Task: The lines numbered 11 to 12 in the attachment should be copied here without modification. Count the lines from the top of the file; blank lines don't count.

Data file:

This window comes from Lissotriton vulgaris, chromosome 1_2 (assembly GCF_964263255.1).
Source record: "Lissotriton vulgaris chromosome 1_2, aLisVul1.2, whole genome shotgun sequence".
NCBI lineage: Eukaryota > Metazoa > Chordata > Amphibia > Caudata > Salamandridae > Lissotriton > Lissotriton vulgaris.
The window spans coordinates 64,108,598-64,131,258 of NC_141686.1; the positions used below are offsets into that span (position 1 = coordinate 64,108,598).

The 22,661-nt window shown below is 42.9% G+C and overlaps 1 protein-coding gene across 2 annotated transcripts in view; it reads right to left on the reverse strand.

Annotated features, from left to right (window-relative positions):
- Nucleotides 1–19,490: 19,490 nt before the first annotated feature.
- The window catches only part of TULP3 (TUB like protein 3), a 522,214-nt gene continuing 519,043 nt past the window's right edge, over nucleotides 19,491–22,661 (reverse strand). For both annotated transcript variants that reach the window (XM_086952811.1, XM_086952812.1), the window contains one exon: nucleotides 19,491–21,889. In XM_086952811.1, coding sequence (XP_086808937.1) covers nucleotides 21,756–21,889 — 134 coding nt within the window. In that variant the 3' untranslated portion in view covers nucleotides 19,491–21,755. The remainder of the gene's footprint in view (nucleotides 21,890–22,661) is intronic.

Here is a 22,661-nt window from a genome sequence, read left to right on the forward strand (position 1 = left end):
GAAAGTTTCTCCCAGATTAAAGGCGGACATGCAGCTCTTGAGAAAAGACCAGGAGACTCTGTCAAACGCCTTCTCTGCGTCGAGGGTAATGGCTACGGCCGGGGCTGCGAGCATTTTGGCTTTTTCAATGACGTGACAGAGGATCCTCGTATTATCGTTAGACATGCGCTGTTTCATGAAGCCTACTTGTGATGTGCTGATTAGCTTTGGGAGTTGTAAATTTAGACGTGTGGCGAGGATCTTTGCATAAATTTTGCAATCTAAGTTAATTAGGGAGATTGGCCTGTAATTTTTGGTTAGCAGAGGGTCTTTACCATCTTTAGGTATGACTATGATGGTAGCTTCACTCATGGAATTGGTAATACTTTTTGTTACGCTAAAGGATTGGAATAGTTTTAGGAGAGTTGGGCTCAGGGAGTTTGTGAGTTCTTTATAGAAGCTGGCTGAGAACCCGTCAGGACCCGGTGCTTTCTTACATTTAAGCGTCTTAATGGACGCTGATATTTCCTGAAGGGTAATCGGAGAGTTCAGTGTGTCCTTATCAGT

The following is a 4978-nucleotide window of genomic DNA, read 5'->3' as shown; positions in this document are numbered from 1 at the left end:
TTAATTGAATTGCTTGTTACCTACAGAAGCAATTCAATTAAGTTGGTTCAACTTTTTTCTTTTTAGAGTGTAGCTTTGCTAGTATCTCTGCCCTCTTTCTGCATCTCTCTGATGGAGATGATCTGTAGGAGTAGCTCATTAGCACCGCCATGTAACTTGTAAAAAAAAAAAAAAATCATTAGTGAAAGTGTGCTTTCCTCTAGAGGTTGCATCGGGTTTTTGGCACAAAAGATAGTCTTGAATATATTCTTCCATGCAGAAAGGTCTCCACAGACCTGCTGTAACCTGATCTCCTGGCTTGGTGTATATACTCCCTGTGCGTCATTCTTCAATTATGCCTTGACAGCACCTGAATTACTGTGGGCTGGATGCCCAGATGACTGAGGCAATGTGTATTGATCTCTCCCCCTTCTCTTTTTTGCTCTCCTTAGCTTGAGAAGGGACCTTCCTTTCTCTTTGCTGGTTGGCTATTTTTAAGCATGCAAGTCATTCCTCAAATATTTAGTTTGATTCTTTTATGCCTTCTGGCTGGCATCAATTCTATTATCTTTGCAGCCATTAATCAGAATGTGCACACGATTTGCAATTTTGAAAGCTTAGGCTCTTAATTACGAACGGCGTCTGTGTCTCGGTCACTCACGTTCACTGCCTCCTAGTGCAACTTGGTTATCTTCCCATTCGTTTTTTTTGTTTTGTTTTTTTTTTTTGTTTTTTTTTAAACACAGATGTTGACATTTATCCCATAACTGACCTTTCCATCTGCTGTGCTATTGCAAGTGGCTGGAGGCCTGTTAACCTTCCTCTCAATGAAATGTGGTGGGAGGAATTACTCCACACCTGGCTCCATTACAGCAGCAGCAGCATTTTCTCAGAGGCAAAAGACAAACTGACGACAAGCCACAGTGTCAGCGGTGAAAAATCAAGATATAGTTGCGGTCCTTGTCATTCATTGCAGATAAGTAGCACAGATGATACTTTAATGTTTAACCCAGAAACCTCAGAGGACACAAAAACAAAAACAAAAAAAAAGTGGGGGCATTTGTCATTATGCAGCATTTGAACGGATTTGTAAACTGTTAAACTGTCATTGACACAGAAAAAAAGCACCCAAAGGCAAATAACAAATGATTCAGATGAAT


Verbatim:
The following is a 4978-nucleotide window of genomic DNA, read 5'->3' as shown; positions in this document are numbered from 1 at the left end:
TTAATTGAATTGCTTGTTACCTACAGAAGCAATTCAATTAAGTTGGTTCAACTTTTTTCTTTTTAGAGTGTAGCTTTGCTAGTATCTCTGCCCTCTTTCTGCATCTCTCTGATGGAGATGATCTGTAGGAGTAGCTCATTAGCACCGCCATGTAACTTGTAAAAAAAAAAAAAAATCATTAGTGAAAGTGTGCTTTCCTCTAGAGGTTGCATCGGGTTTTTGGCACAAAAGATAGTCTTGAATATATTCTTCCATGCAGAAAGGTCTCCACAGACCTGCTGTAACCTGATCTCCTGGCTTGGTGTATATACTCCCTGTGCGTCATTCTTCAATTATGCCTTGACAGCACCTGAATTACTGTGGGCTGGATGCCCAGATGACTGAGGCAATGTGTATTGATCTCTCCCCCTTCTCTTTTTTGCTCTCCTTAGCTTGAGAAGGGACCTTCCTTTCTCTTTGCTGGTTGGCTATTTTTAAGCATGCAAGTCATTCCTCAAATATTTAGTTTGATTCTTTTATGCCTTCTGGCTGGCATCAATTCTATTATCTTTGCAGCCATTAATCAGAATGTGCACACGATTTGCAATTTTGAAAGCTTAGGCTCTTAATTACGAACGGCGTCTGTGTCTCGGTCACTCACGTTCACTGCCTCCTAGTGCAACTTGGTTATCTTCCCATTCGTTTTTTTTGTTTTGTTTTTTTTTTTTGTTTTTTTTTAAACACAGATGTTGACATTTATCCCATAACTGACCTTTCCATCTGCTGTGCTATTGCAAGTGGCTGGAGGCCTGTTAACCTTCCTCTCAATGAAATGTGGTGGGAGGAATTACTCCACACCTGGCTCCATTACAGCAGCAGCAGCATTTTCTCAGAGGCAAAAGACAAACTGACGACAAGCCACAGTGTCAGCGGTGAAAAATCAAGATATAGTTGCGGTCCTTGTCATTCATTGCAGATAAGTAGCACAGATGATACTTTAATGTTTAACCCAGAAACCTCAGAGGACACAAAAACAAAAACAAAAAAAAAGTGGGGGCATTTGTCATTATGCAGCATTTGAACGGATTTGTAAACTGTTAAACTGTCATTGACACAGAAAAAAAGCACCCAAAGGCAAATAACAAATGATTCAGATGAAT